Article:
Borewells, which have proliferated in the last decade and are a major cause of deepening water table in Bangalore, can only supply contaminated water. There are more than 4 lakhs borewell and only half of them are registered. The drawal of underground water is 3.7 times more than the recharge from the city’s annual rainfall 900 mm.
No wonder, the borewells have gone deeper, up to 1,250 feet and hundreds of  borewells have become dry. Moreover, the 600 lakes of Bangalore urban district have all become sewage tanks and this is highlighted in Volume 2 of Excreta Matters published  by Centre for Science & Environment, Delhi, 2011. This is study of water of 71 cities in India.
The 850 kilometres of old Raja Kaluves or storm water drains were conceived to transport surplus water from higher elevation lakes to lower levels in the Karanji system or a cascading system of natural rain water harvesting. Instead, they now carry sewage, debris, sullage and filth. Besides, the existing fourteen Secondary treatment plants, four tertiary treatment plants and ten more STPs under construction will together have a capacity to treat 1,133 MLD of waste water. However, all the existing STPs hardly treat 30 per cent of the sewage because of sewage is not flowing into the STPs but into the lakes and other water bodies. Moreover, there is no demand for treated water and it is let back into the polluted water channels and water bodies.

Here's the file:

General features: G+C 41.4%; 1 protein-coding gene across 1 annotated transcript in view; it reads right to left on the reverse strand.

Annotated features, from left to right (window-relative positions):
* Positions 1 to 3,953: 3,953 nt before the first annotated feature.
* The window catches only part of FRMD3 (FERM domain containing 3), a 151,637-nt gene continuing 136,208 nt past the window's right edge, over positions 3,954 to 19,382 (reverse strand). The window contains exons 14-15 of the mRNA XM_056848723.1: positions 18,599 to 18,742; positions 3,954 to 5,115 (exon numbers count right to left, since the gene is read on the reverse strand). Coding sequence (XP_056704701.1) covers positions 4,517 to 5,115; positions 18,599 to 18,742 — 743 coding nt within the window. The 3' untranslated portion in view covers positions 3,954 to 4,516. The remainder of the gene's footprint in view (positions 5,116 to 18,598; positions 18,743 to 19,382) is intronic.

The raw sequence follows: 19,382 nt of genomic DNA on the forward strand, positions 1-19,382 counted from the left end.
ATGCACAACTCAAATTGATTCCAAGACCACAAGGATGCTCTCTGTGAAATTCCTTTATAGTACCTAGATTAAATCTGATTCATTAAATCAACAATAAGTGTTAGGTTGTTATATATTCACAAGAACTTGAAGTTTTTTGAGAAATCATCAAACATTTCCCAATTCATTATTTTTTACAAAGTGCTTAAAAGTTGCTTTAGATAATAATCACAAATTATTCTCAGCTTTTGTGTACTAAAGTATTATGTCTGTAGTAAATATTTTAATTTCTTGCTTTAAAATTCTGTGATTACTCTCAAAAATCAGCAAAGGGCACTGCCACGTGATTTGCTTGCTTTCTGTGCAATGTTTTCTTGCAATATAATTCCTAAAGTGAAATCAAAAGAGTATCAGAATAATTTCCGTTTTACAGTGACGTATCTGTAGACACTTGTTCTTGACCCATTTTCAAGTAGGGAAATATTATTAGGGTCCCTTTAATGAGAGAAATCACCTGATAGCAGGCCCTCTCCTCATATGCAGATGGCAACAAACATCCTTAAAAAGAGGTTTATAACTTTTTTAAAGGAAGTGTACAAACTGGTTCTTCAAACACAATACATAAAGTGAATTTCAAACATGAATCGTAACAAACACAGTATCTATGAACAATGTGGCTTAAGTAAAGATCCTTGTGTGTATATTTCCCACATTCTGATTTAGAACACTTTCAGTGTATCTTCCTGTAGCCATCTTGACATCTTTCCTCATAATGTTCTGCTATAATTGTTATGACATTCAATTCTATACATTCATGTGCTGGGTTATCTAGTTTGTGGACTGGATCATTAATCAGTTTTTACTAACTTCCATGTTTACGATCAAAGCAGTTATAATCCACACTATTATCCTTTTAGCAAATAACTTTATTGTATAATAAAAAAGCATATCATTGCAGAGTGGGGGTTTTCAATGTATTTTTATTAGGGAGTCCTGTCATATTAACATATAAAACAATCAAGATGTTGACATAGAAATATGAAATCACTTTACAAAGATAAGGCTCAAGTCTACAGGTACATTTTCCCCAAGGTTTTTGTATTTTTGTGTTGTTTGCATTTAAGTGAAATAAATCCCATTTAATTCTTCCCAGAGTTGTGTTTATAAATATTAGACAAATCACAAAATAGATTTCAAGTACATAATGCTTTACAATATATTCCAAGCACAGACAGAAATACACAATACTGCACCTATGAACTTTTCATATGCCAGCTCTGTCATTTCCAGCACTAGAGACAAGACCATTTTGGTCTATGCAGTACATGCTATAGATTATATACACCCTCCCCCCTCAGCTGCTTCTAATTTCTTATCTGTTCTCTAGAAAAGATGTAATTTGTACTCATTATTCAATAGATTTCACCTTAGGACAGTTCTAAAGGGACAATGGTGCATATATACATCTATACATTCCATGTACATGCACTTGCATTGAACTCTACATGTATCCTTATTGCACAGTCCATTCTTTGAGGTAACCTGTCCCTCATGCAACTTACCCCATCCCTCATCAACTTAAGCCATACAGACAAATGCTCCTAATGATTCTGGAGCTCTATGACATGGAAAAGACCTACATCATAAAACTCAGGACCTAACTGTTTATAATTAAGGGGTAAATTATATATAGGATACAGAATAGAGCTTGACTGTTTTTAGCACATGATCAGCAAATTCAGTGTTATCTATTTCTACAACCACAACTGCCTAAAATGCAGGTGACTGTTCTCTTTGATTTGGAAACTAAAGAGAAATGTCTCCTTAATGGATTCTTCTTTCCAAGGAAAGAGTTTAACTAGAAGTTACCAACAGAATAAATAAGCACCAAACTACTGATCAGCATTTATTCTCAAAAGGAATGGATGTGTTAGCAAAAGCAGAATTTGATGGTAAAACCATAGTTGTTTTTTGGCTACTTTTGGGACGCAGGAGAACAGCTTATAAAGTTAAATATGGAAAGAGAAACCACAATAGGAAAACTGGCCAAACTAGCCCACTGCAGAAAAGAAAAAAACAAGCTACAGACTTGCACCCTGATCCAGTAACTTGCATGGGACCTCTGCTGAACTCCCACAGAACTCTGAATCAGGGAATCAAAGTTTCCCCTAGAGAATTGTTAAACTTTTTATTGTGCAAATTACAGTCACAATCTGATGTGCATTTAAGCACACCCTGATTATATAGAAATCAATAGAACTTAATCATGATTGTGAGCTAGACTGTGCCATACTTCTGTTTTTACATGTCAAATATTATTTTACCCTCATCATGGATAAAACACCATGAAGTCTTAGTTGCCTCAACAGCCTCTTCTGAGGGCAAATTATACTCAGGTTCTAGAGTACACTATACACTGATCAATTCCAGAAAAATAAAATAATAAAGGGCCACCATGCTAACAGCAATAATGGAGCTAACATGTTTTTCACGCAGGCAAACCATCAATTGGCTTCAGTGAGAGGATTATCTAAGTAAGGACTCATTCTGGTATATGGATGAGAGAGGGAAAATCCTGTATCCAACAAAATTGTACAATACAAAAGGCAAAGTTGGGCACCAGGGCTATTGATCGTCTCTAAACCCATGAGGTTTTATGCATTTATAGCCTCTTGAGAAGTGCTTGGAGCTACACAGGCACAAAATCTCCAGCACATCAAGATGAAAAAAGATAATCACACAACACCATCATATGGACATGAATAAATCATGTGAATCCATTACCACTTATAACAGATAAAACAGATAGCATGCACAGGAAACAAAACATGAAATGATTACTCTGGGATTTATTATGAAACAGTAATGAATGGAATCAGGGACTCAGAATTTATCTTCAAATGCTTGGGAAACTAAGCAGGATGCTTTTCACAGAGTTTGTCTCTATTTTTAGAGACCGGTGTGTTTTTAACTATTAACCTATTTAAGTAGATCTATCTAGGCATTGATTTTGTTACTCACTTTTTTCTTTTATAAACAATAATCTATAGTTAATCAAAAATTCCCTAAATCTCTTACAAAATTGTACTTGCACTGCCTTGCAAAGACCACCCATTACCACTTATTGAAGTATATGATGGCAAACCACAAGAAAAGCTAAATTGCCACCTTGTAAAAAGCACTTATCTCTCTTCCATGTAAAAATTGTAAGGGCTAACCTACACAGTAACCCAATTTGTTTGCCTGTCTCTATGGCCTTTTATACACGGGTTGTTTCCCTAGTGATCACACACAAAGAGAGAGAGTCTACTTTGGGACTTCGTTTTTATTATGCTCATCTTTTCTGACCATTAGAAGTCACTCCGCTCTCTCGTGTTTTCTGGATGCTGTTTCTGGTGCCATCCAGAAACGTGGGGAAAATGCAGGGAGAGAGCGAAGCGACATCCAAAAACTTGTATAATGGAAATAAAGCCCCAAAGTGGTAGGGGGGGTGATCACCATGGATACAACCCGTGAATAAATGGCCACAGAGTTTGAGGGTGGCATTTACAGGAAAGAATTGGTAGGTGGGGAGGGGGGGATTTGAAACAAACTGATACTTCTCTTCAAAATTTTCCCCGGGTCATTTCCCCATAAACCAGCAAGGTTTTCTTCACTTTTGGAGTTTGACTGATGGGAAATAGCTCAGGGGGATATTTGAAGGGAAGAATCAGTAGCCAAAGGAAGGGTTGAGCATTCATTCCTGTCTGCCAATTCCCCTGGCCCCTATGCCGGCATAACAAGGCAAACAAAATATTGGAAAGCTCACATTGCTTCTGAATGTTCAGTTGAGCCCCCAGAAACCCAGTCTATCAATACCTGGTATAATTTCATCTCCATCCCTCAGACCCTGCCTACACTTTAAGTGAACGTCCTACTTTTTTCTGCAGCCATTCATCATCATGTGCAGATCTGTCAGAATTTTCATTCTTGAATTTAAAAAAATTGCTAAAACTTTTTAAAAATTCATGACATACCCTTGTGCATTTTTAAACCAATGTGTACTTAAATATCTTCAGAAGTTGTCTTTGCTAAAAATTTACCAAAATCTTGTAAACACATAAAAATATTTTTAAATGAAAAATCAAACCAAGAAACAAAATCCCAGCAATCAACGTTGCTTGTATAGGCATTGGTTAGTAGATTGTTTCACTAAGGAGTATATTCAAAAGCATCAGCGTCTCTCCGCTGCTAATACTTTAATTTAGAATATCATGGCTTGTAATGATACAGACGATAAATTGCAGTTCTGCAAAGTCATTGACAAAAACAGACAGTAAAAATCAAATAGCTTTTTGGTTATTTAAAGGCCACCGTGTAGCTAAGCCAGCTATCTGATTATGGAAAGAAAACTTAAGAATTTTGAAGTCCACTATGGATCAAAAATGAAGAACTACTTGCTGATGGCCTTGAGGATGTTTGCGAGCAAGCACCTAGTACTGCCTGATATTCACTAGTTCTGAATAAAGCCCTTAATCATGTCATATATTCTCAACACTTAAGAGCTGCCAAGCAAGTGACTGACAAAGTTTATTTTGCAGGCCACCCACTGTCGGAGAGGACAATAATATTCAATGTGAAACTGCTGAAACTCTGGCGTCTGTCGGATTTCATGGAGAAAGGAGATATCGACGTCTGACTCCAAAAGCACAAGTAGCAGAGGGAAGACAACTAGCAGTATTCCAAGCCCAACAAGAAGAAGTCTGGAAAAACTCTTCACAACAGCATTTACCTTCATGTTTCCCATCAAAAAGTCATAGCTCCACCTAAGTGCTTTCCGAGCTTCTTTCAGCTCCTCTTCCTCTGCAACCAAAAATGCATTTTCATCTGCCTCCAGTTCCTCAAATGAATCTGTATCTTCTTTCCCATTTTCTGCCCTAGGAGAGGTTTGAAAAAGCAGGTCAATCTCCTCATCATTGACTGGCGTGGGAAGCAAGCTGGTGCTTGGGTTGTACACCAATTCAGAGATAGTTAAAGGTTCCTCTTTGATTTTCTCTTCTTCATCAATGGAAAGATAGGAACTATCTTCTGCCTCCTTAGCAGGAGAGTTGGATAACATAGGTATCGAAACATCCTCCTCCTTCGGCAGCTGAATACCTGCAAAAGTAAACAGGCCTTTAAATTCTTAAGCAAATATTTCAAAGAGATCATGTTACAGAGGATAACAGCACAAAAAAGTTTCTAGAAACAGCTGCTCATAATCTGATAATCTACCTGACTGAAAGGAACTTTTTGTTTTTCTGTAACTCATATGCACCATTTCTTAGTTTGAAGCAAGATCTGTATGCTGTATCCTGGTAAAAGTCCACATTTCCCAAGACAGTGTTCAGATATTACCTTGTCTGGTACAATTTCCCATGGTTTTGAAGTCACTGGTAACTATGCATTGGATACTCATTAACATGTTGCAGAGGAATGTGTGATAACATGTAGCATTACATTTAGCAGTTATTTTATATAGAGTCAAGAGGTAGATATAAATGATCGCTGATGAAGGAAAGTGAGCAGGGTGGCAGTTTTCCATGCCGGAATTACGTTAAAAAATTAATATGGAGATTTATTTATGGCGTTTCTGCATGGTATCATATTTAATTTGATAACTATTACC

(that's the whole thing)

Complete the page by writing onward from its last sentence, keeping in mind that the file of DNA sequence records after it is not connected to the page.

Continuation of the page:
The sewage has to diverted away from the Raja Kaluves and they have to be treated before being let into lakes and tanks. Only then can Raja Kaluves carry rainwater to the lakes. If not., the lakes and water bodies will continue to be cess pools of filth, debris, sewage and foul smelling liquid with high health hazard.
Rainwater harvesting is yet to take off despite a law making it mandatory. It now covers just 50,000 houses out of some 18 lakh properties. Surveys have shown that only 40 per cent of  Bangalore is covered by roofs and if rain water harvesting is to be effective, it should be done on a geographical basis covering all the four basins areas or natural valleys of Bangalore, including Vrishabhavati and  Hebbal.
The Vrishabhavati, which takes birth in Bangalore, is polluted and the river has practically died. It needs to be urgently revived if the ground water level has to be recharged. The Arkavathi, which flows near Bangalore too needs to be cleaned up.
BWSSB Chairman Gaurav Das Gupta has gone on record that the peripheral areas of Bengaluru do not and will not have water for the upcoming years.
Gaurav Gupta was speaking at a discussion on­ “The Critical water situation in Bangalore- The way forward”,  conducted by Bangalore International Centre at Domlur.
It was at this meet that Balasubramanian had spoken about the water crisis. Acknowledging the water crisis, the BWSSB Chairman himself said  “If you are thinking of  purchasing or staying in a property in Bangalore, especially in the peripheral areas and in the suburbs, take them at your own risk! We really don’t have water for those areas.”
He said there are plans to provide water for peripheral areas of Yelahanka, K R Puram and Kengeri. But beyond that the BWSSB cannot supply water.
How do you tackle these problems.

Leakages, which are almost 50 per cent, needs to be urgently plugged. Alternate sources have to be tapped and rain water harvesting should be compulsory. Encroachment of  tanks, lakes and water bodies should be removed forthwith and borewell drilling has to be regulated. Raja Kaluvas have to be restored. Only then will Balasubramaniam’s remarks remain a mere statement. If not, it will become a reality.